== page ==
Your Name (Makoto Shinkai, 2016): Japan

Reviewed by Veronica Arvidsson. At Santa Barbara International Film Festival 2017.

Makoto Shinkai has been involved in the making of many animations in the past not only as writer/director but he has managed to leave traces as cinematographer, producer and various different art departments on films like ”5 centimeters per second” and ”Hoshi o ou kodomo”. However his latest film ”Your Name” is really the one that stands out from the bunch. Your Name has received many nominations in different occasions and won the category of best animation at the Los Angeles Film Critics Association Award.

A small town girl Mitsuha and a Tokyo situated boy Taki, who both have trouble finding their place in the world, one day realizes the shocking truth of their connection to each other. In their dreams they enter each others lives and spends the day walking around in the others body. What they believed to be simply very realistic dreams just so happens to be the life of the other person. When they go to sleep they wake up the next day as themselves again and so it goes on for a while. They soon learn to cope with this very well, leaving each other messages and updates of what has happened during the day so that the other one doesn’t wake up clueless on what’s going on in their lives. It turns out however that the bond between them is stronger than either of them had imagined and it soon becomes crucial for them to find each other.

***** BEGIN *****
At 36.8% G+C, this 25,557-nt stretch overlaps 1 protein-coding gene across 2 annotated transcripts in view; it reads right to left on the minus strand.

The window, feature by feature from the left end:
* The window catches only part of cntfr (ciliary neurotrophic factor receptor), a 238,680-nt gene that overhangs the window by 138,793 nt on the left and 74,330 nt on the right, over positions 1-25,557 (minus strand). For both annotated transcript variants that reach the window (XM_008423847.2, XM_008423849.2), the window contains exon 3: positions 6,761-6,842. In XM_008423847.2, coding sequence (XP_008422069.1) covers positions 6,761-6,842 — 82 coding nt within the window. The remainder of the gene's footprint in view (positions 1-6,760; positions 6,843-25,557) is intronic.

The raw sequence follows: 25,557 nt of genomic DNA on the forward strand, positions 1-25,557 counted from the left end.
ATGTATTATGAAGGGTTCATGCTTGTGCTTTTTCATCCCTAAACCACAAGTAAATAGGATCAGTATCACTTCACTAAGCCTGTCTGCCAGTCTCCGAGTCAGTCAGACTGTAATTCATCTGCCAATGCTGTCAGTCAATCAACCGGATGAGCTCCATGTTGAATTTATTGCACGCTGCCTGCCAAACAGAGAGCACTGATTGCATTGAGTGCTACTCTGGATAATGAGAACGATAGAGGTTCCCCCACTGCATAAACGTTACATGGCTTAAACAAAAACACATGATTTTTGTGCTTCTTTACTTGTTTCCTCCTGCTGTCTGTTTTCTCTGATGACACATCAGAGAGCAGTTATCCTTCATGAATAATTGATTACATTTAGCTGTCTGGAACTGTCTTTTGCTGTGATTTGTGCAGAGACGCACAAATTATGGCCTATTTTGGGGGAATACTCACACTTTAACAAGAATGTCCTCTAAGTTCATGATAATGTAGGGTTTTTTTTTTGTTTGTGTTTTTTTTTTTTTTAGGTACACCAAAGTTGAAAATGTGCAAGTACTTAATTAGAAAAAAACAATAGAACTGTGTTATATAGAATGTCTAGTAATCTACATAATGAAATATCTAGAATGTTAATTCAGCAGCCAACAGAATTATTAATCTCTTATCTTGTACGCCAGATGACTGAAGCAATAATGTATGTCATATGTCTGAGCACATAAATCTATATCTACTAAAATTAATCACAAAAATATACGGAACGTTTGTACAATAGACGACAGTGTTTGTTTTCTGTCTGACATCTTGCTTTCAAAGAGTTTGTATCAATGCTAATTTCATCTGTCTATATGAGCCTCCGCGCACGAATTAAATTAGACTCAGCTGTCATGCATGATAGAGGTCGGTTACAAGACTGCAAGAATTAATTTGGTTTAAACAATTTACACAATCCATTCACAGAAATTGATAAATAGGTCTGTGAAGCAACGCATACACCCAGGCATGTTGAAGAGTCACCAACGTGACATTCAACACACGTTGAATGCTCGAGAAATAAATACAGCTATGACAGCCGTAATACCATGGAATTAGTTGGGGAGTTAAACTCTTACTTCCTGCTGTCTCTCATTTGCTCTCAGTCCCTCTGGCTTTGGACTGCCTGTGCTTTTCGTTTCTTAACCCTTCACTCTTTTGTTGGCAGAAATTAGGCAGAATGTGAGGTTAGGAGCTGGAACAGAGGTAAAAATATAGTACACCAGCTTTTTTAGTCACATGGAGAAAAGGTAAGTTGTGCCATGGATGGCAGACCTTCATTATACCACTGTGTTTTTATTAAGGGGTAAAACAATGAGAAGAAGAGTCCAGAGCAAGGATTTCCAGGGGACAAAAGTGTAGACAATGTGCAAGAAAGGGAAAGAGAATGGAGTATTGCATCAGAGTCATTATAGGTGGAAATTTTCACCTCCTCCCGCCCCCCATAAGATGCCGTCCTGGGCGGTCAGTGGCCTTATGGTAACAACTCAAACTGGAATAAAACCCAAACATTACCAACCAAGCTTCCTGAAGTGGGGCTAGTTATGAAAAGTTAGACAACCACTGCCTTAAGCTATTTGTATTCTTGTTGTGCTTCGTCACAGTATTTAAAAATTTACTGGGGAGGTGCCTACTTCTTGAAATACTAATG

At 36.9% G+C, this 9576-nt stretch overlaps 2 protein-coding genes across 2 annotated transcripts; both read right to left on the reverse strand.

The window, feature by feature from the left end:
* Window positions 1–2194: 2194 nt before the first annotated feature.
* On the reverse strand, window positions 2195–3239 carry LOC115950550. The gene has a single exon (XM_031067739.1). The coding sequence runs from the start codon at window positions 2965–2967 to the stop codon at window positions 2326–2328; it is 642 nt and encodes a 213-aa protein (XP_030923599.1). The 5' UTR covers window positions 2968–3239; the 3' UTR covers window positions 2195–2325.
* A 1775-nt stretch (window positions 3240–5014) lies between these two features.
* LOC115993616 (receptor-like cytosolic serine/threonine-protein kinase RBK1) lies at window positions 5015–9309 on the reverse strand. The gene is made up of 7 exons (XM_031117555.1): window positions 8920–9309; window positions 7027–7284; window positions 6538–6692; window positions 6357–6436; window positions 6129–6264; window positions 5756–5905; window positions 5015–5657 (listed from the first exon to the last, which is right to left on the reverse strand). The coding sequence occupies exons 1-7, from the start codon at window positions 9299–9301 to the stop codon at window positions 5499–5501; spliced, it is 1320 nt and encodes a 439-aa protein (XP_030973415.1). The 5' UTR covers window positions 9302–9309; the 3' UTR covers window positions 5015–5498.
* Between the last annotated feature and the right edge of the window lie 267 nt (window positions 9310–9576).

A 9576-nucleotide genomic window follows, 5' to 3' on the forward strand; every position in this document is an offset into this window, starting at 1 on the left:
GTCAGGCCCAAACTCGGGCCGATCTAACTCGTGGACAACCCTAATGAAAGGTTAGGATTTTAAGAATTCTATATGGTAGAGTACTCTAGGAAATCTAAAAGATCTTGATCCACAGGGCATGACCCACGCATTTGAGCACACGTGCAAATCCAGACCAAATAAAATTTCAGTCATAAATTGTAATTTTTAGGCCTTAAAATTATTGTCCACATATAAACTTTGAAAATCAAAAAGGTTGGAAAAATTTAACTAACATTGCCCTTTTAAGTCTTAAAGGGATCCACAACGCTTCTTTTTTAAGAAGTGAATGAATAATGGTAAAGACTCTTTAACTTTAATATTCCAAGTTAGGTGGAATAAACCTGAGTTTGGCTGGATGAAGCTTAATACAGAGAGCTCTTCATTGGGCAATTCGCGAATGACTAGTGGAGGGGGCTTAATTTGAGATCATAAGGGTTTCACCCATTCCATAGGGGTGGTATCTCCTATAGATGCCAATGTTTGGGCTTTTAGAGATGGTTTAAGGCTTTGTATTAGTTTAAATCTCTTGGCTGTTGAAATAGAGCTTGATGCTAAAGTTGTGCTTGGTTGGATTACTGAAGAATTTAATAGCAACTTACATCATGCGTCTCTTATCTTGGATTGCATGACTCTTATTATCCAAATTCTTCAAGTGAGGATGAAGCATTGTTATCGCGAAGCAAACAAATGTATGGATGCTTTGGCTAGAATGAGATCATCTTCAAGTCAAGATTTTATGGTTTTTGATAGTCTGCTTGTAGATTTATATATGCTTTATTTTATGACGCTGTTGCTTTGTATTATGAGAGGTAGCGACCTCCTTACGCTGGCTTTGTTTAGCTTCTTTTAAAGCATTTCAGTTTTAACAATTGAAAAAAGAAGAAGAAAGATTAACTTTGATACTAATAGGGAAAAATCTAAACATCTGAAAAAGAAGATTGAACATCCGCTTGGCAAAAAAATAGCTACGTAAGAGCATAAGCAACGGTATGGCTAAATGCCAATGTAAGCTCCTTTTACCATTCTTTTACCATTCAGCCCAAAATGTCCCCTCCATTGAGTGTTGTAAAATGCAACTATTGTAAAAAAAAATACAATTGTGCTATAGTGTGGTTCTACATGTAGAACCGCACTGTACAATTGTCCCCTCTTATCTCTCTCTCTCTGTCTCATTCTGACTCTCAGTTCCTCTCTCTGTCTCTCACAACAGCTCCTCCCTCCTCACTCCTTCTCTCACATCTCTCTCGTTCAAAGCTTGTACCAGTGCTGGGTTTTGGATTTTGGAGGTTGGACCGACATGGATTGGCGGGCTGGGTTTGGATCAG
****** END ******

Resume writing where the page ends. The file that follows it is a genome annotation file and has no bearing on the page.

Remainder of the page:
Despite the fact that the animation is beautiful and the focus on details are incredible, it carries beautiful messages on growing up and finding oneself. It deals with themes of expectations and pressures from family and society that’s being faced when growing up. It’s a film about inner journey told with big symbolism.

The story is rich with montages to bring the story forward and music from different genres to set the mood of the scene. I’m okay with it but it’s on the borderline of putting to much trust on telling a story with fast speed just to move forward. I’d say it’s decently constructed, but it’s what’s being told that really captures my interest. The characters’ search for each other as well as their search for themselves is what ties them together with a figurative and literal bond and it’s relatable for anyone who has had doubts on where they really belong in the world and who they really are.

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